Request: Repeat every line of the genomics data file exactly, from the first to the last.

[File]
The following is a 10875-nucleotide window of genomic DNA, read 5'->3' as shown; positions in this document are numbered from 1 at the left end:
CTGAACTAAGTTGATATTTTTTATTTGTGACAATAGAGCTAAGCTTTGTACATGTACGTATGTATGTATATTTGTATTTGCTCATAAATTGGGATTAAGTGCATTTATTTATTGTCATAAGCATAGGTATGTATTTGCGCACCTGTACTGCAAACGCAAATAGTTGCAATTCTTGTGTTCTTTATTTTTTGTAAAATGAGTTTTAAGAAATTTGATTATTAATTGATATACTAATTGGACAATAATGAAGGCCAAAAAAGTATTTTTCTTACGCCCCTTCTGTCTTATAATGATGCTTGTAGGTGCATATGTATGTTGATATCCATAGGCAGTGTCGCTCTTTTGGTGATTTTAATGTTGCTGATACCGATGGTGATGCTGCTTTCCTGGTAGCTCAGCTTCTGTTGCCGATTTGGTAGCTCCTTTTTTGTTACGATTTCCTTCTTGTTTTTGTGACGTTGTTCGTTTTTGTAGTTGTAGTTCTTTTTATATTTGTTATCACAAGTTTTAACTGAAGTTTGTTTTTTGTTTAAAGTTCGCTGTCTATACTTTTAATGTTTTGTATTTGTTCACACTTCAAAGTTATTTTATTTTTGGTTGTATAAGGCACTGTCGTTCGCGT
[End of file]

The following is a 10875-nucleotide window of genomic DNA, read 5'->3' as shown; positions in this document are numbered from 1 at the left end:
CTGAACTAAGTTGATATTTTTTATTTGTGACAATAGAGCTAAGCTTTGTACATGTACGTATGTATGTATATTTGTATTTGCTCATAAATTGGGATTAAGTGCATTTATTTATTGTCATAAGCATAGGTATGTATTTGCGCACCTGTACTGCAAACGCAAATAGTTGCAATTCTTGTGTTCTTTATTTTTTGTAAAATGAGTTTTAAGAAATTTGATTATTAATTGATATACTAATTGGACAATAATGAAGGCCAAAAAAGTATTTTTCTTACGCCCCTTCTGTCTTATAATGATGCTTGTAGGTGCATATGTATGTTGATATCCATAGGCAGTGTCGCTCTTTTGGTGATTTTAATGTTGCTGATACCGATGGTGATGCTGCTTTCCTGGTAGCTCAGCTTCTGTTGCCGATTTGGTAGCTCCTTTTTTGTTACGATTTCCTTCTTGTTTTTGTGACGTTGTTCGTTTTTGTAGTTGTAGTTCTTTTTATATTTGTTATCACAAGTTTTAACTGAAGTTTGTTTTTTGTTTAAAGTTCGCTGTCTATACTTTTAATGTTTTGTATTTGTTCACACTTCAAAGTTATTTTATTTTTGGTTGTATAAGGCACTGTCGTTCGCGT